TRANSFORMERS: THE LAST KNIGHT (*½ , 154 mins., 2017, PG-13: Paramount): Also debuting on 4K UHD this week is the latest “Transformers” adventure, which – like most sequels released in Summer 2017 – generated far less enthusiasm with audiences than its previous franchise installments.
It’s no better or worse, really, than any of its predecessors, with Michael Bay’s film set in a post-TF world where Optimus Prime has taken a vacation to the far reaches of the galaxy in search of his origins. Back on Earth, his absence is felt as Mark Wahlberg’s returning Cade Yeager is recruited by a mysterious British benefactor (Anthony Hopkins) into finding an ancient alien staff which helped King Arthur centuries before. Throw in a goofy Stanley Tucci cameo as Merlin (!) and you can pretty much guess what kind of entertainment “The Last Knight” has to offer.
Four different writers collaborated on this fifth “Transformers” movie, which still managed to gross over $600 million worldwide – a hefty sum that’s nevertheless a sizable drop from even its immediate predecessor. The game of declining franchise returns seen throughout this past summer seemed to particularly affect this sequel, though taken on its own merits, “The Last Knight” offers the same form of entertainment as Bay’s first four TF movies: it’s big, loud, brainless, packed with dopey humor, painfully overlong and gorgeously designed.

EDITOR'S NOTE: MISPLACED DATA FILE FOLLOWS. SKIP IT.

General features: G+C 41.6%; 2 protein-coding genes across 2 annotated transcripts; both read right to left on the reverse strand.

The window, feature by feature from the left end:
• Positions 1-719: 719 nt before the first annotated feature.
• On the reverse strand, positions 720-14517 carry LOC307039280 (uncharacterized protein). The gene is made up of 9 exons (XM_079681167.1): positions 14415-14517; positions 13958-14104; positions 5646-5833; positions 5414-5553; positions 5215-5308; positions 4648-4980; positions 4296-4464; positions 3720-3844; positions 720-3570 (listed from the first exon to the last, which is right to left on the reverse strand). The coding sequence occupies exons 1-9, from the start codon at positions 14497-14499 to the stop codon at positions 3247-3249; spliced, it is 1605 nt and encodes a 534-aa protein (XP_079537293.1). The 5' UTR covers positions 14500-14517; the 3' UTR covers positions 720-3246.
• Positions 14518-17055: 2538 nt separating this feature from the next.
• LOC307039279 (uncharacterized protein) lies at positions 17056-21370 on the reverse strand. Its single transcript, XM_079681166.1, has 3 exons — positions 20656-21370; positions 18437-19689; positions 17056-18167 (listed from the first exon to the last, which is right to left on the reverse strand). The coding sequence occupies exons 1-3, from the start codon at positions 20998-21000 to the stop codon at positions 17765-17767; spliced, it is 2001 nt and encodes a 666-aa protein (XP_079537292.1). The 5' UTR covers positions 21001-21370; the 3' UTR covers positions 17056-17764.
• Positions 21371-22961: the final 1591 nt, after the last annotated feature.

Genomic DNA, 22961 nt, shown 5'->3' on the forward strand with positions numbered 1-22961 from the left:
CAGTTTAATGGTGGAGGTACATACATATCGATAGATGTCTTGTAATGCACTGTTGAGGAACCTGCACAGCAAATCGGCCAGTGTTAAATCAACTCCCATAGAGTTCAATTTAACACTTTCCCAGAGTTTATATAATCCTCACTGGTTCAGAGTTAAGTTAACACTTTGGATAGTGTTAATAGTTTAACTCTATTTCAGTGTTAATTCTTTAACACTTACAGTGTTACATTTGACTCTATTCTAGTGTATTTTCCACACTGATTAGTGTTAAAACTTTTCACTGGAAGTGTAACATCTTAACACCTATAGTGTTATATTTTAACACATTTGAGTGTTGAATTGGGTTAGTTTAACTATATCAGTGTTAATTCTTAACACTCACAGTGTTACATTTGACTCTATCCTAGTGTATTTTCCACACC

Especially in Paramount’s new 4K UHD combo package, “Transformers” boasts a spectacular image with great use of High Dynamic Range, with HDR highlights accentuating scene after scene – big alien ships, shapeshifting robots, and vivid locales are presented with eye-popping clarity and color….and yet a few minutes of this is likely to suffice for all but the most hardcore “Transformers” fans, the movie concluding on a cliffhanger setting up a sixth adventure that may or may not happen at this rate. Paramount’s release also includes a boisterous Dolby Atmos soundtrack, a number of mostly fluffy featurettes on the standard Blu-Ray, plus a Digital HD copy.
Also new on 4K UHD this week from Lionsgate is WARM BODIES (**½, 97 mins., 2013, PG-13),Jonathan Levine’s agreeable zombie-sleeper that pairs a human survivor in a post-apocalyptic world (Teresa Palmer) with a member of the undead (Nicholas Hoult) who’s starting to exhibit signs of humanity. Their Romeo & Juliet-esque relationship makes for a movie that’s a lot more entertaining than its genre contemporaries – and certainly unique with its comedic and romantic components, a mix that helped the film do fairly well at the box-office.
Like most of Lionsgate’s recent UHD releases, this 4K catalog title offers a decent uptick in color and lighting over its Blu-Ray counterpart (also included), though the color scheme of “Warm Bodies” doesn’t always make great use of HDR. There’s Dolby Vision capability and Dolby Atmos to match, along with the Blu-Ray reprising the various extras from its prior release (deleted scenes, commentary, short-ish featurettes). A Digital HD copy is also included in a package that may be worth a look for hardcore fans of the film.